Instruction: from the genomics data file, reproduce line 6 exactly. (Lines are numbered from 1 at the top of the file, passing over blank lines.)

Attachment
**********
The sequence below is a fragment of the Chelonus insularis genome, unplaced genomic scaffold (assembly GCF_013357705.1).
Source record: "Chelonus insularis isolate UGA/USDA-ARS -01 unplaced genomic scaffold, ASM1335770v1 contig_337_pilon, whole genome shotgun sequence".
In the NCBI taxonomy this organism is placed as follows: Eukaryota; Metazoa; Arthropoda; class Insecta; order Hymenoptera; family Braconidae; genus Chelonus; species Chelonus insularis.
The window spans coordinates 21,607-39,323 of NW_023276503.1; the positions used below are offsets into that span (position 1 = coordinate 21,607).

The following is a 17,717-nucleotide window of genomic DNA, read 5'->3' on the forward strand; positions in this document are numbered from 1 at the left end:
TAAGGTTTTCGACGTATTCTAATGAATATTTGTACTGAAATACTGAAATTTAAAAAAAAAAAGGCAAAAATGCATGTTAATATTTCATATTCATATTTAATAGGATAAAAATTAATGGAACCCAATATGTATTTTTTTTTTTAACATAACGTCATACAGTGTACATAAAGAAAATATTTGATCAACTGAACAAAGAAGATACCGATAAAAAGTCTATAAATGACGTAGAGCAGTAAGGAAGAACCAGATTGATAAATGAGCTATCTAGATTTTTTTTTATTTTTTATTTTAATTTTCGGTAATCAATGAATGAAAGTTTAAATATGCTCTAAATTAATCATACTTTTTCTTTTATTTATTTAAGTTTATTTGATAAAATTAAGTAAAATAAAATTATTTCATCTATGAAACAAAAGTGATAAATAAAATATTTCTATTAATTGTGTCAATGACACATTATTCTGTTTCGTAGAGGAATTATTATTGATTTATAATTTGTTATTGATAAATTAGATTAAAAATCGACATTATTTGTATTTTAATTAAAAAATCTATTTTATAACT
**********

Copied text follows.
TAAGGTTTTCGACGTATTCTAATGAATATTTGTACTGAAATACTGAAATTTAAAAAAAAAAAGGCAAAAATGCATGTTAATATTTCATATTCATATTTAATAGGATAAAAATTAATGGAACCCAATATGTATTTTTTTTTTTAACATAACGTCATACAGTGTACATAAAGAAAATATTTGATCAACTGAACAAAGAAGATACCGATAAAAAGTCTATAAATGACGTAGAGCAGTAAGGAAGAACCAGATTGATAAATGAGCTATCTAGATTTTTTTTTATTTTTTATTTTAATTTTCGGTAATCAATGAATGAAAGTTTAAATATGCTCTAAATTAATCATACTTTTTCTTTTATTTATTTAAGTTTATTTGATAAAATTAAGTAAAATAAAATTATTTCATCTATGAAACAAAAGTGATAAATAAAATATTTCTATTAATTGTGTCAATGACACATTATTCTGTTTCGTAGAGGAATTATTATTGATTTATAATTTGTTATTGATAAATTAGATTAAAAATCGACATTATTTGTATTTTAATTAAAAAATCTATTTTATAACT